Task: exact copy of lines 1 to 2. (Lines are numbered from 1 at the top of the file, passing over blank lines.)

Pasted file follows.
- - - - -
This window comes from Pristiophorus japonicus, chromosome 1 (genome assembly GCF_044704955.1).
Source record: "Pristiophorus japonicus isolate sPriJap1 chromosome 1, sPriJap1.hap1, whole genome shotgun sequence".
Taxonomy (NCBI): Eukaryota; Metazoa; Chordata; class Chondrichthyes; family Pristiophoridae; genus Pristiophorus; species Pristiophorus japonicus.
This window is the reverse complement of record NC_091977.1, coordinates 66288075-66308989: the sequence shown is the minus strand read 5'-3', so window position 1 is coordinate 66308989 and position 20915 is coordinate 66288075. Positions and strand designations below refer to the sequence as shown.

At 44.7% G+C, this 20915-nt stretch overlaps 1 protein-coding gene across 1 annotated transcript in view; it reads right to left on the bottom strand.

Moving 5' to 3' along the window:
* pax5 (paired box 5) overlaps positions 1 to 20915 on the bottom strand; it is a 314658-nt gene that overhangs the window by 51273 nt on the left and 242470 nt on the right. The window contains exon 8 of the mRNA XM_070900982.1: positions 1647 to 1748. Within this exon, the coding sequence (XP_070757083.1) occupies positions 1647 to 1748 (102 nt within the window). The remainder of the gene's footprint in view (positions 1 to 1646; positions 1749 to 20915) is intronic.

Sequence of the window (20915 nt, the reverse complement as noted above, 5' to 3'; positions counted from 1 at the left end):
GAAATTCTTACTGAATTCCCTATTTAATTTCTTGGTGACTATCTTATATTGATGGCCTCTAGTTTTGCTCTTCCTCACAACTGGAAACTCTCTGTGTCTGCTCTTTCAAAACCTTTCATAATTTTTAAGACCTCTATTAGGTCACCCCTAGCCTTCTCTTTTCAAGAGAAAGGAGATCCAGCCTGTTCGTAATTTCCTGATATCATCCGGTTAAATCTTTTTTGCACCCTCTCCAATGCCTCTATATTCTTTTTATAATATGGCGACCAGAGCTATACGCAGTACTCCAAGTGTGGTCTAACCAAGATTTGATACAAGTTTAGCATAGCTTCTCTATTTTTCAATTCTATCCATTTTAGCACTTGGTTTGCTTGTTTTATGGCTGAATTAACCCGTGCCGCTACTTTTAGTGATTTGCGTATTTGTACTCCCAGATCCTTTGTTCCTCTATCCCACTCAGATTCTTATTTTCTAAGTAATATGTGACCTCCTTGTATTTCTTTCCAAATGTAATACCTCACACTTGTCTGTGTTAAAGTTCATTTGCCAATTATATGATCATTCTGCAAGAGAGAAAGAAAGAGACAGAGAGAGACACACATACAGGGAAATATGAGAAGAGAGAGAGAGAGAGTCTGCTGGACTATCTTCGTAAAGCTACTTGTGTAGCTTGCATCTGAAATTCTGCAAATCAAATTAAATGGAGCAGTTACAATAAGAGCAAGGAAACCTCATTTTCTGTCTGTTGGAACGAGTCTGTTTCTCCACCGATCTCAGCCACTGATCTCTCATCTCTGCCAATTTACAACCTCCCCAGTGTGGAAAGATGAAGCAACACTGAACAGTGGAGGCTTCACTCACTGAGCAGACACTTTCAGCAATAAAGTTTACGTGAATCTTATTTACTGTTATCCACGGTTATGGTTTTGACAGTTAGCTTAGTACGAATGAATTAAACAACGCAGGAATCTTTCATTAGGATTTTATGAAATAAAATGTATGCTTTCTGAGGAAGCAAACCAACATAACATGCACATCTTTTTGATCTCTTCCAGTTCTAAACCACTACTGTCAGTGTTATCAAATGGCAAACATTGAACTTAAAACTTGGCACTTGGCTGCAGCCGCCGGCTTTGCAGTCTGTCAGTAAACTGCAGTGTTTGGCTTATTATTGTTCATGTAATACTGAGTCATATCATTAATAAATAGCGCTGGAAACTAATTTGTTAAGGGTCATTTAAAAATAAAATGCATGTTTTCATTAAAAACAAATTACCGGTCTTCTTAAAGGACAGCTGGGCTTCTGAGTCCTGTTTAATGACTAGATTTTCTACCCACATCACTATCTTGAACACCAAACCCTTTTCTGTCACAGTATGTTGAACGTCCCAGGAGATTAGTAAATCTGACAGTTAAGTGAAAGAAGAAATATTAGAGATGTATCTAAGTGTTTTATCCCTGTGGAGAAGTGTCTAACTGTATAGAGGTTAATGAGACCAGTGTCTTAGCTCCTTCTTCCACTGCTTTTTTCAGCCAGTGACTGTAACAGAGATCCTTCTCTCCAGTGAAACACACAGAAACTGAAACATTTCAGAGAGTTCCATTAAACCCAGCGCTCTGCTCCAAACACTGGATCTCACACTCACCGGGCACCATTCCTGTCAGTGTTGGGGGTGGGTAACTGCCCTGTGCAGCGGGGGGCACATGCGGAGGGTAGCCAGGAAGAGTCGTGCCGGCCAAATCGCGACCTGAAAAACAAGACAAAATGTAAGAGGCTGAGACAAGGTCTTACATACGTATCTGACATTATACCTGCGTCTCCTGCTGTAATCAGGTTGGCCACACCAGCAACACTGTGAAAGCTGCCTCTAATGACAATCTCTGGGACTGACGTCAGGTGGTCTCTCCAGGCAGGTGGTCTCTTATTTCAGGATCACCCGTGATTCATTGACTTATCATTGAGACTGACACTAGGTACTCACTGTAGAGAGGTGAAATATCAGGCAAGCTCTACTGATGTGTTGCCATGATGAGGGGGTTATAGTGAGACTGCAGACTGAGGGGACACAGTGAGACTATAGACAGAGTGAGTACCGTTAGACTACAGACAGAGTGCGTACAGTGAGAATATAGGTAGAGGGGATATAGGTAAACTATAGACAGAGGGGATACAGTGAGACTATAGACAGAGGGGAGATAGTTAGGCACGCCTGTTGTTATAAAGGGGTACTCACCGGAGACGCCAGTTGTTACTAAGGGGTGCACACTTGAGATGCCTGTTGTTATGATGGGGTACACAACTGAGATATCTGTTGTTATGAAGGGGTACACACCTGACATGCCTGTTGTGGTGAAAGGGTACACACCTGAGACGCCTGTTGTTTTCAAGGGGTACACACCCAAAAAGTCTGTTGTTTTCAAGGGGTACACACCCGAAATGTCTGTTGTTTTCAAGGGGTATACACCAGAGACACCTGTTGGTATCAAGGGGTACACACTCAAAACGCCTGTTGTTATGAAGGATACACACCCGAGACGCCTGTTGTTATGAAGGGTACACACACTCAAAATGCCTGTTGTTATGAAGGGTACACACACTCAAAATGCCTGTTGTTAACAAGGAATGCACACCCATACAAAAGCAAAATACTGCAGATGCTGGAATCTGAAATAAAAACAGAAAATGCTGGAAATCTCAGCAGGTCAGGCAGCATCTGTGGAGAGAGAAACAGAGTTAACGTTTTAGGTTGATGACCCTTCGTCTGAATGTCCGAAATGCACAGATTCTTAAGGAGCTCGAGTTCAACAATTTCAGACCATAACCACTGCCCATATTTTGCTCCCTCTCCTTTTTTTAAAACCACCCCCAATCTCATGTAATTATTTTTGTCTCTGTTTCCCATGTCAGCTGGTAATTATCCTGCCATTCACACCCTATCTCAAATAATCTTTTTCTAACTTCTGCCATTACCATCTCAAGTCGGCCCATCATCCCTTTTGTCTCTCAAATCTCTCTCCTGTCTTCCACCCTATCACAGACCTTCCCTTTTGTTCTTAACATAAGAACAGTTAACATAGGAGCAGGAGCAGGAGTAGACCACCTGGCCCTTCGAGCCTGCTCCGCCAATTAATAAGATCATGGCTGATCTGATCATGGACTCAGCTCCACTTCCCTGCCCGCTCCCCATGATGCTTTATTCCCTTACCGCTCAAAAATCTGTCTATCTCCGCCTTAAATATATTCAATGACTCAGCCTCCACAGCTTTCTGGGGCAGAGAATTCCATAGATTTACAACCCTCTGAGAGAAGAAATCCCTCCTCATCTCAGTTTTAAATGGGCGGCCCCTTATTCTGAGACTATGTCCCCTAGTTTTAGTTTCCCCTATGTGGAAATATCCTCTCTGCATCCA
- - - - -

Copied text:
This window comes from Pristiophorus japonicus, chromosome 1 (genome assembly GCF_044704955.1).
Source record: "Pristiophorus japonicus isolate sPriJap1 chromosome 1, sPriJap1.hap1, whole genome shotgun sequence".